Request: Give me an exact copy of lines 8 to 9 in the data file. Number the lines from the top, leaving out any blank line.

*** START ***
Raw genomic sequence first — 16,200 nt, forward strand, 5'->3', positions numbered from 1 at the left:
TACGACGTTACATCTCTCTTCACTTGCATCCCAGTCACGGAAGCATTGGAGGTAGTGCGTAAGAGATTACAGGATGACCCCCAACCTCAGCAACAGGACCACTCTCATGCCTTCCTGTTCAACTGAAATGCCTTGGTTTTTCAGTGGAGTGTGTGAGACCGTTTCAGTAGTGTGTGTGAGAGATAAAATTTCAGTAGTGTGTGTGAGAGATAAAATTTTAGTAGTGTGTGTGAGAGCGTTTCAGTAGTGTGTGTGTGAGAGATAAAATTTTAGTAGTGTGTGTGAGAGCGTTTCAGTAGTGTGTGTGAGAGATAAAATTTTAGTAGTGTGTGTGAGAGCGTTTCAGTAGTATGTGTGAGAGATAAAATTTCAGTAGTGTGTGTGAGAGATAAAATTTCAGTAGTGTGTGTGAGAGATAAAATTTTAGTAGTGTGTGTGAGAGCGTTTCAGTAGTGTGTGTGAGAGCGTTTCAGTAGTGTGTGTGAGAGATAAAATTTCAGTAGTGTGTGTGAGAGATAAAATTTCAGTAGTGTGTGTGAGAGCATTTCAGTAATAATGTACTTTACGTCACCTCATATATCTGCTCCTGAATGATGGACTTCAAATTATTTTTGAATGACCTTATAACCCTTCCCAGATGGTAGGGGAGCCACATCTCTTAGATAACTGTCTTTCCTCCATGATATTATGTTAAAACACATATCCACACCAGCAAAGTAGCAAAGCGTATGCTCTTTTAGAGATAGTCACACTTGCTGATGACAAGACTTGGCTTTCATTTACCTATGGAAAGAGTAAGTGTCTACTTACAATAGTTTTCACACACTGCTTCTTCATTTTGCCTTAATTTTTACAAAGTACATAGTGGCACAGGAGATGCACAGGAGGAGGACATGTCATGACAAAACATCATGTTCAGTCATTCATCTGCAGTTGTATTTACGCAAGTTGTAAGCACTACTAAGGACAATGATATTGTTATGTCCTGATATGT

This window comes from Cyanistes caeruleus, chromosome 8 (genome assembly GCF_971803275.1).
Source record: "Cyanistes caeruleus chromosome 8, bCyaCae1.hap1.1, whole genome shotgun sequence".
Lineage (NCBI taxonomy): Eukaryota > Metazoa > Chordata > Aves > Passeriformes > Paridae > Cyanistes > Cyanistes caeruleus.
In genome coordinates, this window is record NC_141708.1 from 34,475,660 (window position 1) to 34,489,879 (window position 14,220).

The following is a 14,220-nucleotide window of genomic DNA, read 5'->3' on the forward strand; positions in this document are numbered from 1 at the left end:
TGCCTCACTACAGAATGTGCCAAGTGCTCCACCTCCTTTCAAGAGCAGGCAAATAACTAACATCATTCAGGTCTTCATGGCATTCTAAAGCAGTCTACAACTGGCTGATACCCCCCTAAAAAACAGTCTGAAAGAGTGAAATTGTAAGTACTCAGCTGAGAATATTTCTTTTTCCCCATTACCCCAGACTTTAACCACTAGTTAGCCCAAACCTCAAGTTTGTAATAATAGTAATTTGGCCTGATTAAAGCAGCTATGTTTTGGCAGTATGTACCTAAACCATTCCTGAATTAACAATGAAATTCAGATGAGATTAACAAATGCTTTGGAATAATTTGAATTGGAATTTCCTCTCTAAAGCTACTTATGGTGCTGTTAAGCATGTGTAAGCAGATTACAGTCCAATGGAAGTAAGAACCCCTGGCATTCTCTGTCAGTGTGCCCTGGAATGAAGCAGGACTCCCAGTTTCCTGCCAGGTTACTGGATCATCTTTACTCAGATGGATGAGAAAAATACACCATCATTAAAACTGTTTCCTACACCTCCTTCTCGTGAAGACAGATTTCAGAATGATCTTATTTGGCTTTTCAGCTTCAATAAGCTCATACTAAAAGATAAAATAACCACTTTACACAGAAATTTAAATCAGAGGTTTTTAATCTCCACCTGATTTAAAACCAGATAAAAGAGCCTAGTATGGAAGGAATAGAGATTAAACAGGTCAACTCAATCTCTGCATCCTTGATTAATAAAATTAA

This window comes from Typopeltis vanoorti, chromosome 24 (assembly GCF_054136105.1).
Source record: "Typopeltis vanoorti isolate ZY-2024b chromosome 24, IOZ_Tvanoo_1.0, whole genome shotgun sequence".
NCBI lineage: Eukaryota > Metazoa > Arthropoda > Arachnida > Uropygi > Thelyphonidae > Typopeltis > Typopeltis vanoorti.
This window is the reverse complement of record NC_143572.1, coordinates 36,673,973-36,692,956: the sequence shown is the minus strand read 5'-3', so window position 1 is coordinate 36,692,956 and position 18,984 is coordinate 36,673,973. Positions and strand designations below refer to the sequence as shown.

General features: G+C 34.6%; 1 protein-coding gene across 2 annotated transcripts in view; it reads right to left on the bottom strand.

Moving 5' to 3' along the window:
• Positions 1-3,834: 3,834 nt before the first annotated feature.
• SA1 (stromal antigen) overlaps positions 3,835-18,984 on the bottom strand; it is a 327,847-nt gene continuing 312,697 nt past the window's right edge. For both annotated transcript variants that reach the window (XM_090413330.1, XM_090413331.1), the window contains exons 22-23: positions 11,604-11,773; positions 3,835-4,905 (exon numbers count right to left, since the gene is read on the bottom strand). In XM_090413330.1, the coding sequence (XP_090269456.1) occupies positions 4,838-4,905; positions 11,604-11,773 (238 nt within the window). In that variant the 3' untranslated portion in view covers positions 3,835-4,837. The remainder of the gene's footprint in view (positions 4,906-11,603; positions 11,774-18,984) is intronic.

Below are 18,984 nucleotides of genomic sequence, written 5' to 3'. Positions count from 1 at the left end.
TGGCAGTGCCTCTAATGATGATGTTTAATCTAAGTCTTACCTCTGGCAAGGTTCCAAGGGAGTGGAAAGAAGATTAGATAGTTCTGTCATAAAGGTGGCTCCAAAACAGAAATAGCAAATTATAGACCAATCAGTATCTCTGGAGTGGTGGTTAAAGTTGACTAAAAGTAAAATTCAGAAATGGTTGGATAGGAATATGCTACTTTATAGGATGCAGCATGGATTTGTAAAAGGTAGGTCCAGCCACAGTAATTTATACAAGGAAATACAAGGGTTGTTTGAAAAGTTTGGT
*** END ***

TGCCTCACTACAGAATGTGCCAAGTGCTCCACCTCCTTTCAAGAGCAGGCAAATAACTAACATCATTCAGGTCTTCATGGCATTCTAAAGCAGTCTACAACTGGCTGATACCCCCCTAAAAAACAGTCTGAAAGAGTGAAATTGTAAGTACTCAGCTGAGAATATTTCTTTTTCCCCATTACCCCAGACTTTAACCACTAGTTAGCCCAAACCTCAAGTTTGTAATAATAGTAATTTGGCCTGATTAAAGCAGCTATGTTTTGGCAGTATGTACCTAAACCATTCCTGAATTAACAATGAAATTCAGATGAGATTAACAAATGCTTTGGAATAATTTGAATTGGAATTTCCTCTCTAAAGCTACTTATGGTGCTGTTAAGCATGTGTAAGCAGATTACAGTCCAATGGAAGTAAGAACCCCTGGCATTCTCTGTCAGTGTGCCCTGGAATGAAGCAGGACTCCCAGTTTCCTGCCAGGTTACTGGATCATCTTTACTCAGATGGATGAGAAAAATACACCATCATTAAAACTGTTTCCTACACCTCCTTCTCGTGAAGACAGATTTCAGAATGATCTTATTTGGCTTTTCAGCTTCAATAAGCTCATACTAAAAGATAAAATAACCACTTTACACAGAAATTTAAATCAGAGGTTTTTAATCTCCACCTGATTTAAAACCAGATAAAAGAGCCTAGTATGGAAGGAATAGAGATTAAACAGGTCAACTCAATCTCTGCATCCTTGATTAATAAAATTAA

This window comes from Typopeltis vanoorti, chromosome 24 (assembly GCF_054136105.1).